Nairobi—A “Place of Cool Waters”
“A bleak, swampy stretch of soggy landscape, wind-swept, devoid of human habitation of any sort, the resort of thousands of wild animals of every species. The only evidence of the occasional presence of human kind was the old caravan track skirting the bog-like plain.”—The Genesis of Kenya Colony.
where lions, rhino, leopards, giraffes, deadly snakes, and myriads of other forms of wildlife made their home. The brave Masai brought their beloved cattle to the fresh waters of a stream located there, a welcome sight for the nomadic communities. In fact, the Masai called the river Uaso Nairobi, meaning “Cold Water,” and the location Enkarre Nairobi, meaning “Place of Cool Waters”—thus providing the name for the area that would completely alter Kenya’s history.
An important event in the development of Nairobi was the construction of the Kenyan railway, once known as the Lunatic Express. By mid-1899, the 530 kilometers (327 mi) of track stretching from the coastal city of Mombasa to Nairobi had been laid. By this time, the construction workers were agonizing from their encounter with the famous “man-eaters of Tsavo,” two lions that had killed many of the men’s colleagues, and from the formidable terrain of the Great Rift Valley. The rail line was to penetrate farther into the interior. Mombasa, which had been the main depot, was no longer viewed as a viable location. In spite of its inhospitable appearance, Nairobi was deemed the best location for a resting-place for workers and an inland depot for construction materials. This made way for it to become Kenya’s capital.
Early in the 20th century, Nairobi was chosen as the administrative center for the newly created East Africa Protectorate, as Kenya was then known. A jumble of rough structures sprang up around the railway station. Made of wood, corrugated iron sheets, and other local materials, the structures made Nairobi appear more like a shantytown than a future international center. The few buildings in Nairobi at the turn of the 20th century were hardly designed with an eye to such a possibility. Also there remained the ever-present threat from the wild animals that roamed the vicinity.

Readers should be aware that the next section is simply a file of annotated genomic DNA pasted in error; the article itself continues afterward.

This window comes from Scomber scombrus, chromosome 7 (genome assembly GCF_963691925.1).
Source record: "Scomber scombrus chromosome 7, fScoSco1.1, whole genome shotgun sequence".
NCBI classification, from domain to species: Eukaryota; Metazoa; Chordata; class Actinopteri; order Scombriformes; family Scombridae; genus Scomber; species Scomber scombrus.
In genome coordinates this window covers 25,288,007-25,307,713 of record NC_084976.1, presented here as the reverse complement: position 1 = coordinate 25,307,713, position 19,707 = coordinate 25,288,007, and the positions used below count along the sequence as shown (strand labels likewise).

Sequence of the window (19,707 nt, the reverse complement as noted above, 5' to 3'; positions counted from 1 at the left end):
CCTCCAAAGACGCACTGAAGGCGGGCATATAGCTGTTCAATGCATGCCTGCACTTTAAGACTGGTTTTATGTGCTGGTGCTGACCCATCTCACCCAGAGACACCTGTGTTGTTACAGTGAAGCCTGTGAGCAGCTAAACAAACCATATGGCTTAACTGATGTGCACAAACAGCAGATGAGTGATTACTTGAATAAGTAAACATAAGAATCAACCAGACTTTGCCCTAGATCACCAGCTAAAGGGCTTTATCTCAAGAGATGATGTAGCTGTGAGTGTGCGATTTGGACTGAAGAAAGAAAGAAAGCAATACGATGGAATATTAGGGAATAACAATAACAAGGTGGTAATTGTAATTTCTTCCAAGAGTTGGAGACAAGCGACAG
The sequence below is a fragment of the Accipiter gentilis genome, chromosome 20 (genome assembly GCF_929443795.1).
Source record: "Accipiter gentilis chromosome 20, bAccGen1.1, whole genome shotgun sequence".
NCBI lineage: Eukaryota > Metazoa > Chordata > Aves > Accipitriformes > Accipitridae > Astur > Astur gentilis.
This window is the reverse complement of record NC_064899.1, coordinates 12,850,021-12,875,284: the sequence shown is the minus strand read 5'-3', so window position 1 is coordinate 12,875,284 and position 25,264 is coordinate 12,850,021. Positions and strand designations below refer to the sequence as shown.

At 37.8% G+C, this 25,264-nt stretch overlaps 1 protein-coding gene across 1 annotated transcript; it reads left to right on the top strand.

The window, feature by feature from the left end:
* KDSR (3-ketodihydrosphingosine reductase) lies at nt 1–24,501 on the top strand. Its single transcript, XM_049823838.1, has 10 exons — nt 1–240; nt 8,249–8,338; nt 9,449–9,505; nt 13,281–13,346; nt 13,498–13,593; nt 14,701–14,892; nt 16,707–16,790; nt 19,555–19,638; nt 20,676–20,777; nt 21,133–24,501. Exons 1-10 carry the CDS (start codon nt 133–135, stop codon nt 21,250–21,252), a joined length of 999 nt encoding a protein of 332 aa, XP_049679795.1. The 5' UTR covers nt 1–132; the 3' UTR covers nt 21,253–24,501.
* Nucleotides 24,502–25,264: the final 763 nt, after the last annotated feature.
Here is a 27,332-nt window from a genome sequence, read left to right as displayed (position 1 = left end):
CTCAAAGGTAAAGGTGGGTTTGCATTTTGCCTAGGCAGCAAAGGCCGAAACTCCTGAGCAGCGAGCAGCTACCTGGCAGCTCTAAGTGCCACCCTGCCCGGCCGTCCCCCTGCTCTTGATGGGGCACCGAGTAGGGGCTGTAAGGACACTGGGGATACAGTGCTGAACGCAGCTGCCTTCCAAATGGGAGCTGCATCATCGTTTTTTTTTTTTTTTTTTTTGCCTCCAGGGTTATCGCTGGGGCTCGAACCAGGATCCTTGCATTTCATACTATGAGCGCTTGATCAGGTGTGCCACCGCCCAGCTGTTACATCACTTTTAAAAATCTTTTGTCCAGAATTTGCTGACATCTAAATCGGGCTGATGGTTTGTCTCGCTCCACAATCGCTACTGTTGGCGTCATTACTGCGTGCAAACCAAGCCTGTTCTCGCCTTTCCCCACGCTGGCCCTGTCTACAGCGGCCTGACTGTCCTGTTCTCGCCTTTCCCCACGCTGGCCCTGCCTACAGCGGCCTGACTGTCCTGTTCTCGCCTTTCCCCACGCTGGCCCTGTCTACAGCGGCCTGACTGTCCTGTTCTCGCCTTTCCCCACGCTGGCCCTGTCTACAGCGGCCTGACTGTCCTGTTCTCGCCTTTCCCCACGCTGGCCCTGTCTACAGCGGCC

How the Modern City Developed
With a city history spanning over 50 years, Nairobi has undergone a complete metamorphosis. Its growth is evident in its ever-changing skyline. Today’s tall and imposing buildings of glass and steel sparkling in the light of the setting tropical sun are a sight to behold. A visitor to Nairobi’s central business district may wonder in disbelief upon learning that the very ground on which he is walking was a lurking place of wild beasts—a dangerous area for humans—just a hundred years ago.
In time, that changed. Exotic flora that included beautiful bougainvillea, blossoming jacaranda, fast-growing eucalyptus, and wattle was introduced. Thus, formerly dusty trails were slowly turned into tree-lined avenues, which continue to provide pedestrians with shade during hot seasons. An arboretum near the city center contains at least 270 species of trees. We can imagine why another writer stated that Nairobi “looks as if it might have been built in the middle of natural forest.” The luxuriant vegetation has greatly helped regulate Nairobi’s inviting temperatures—warm days and cool nights.
What Attracts Visitors?
Kenya is a country with a vast and varied array of wildlife. Its many national parks and game reserves continue to attract thousands of visitors annually. Nairobi is the base from which many tour excursions are organized. Yet, Nairobi is also a tourist destination in itself. Very few cities in the world have animals roaming at their doorstep. Nairobi National Park, located less than ten kilometers (6 mi) from the city center, is a visitor’s haven. Here one encounters Nairobi’s former residents firsthand. Only a few strands of wire separate animals from the human population. In 2002, a full-grown male leopard was caught in the living room of a Nairobi home, having strayed from a nearby forest!
The Nairobi Museum is a short walk from the city center. Hundreds of visitors come here daily to learn about Kenya’s rich history. A snake park within the museum plays host to many species of reptiles. The crocodile hardly seems disturbed by a visitor’s stare. A nearby tortoise, its speed notwithstanding, also appears unmoved by the busy world around it. Of course, the main residents here are the slithering type—cobras, pythons, and vipers. With such creatures around, be sure to take note of the sign: “Trespassers Will Be Poisoned!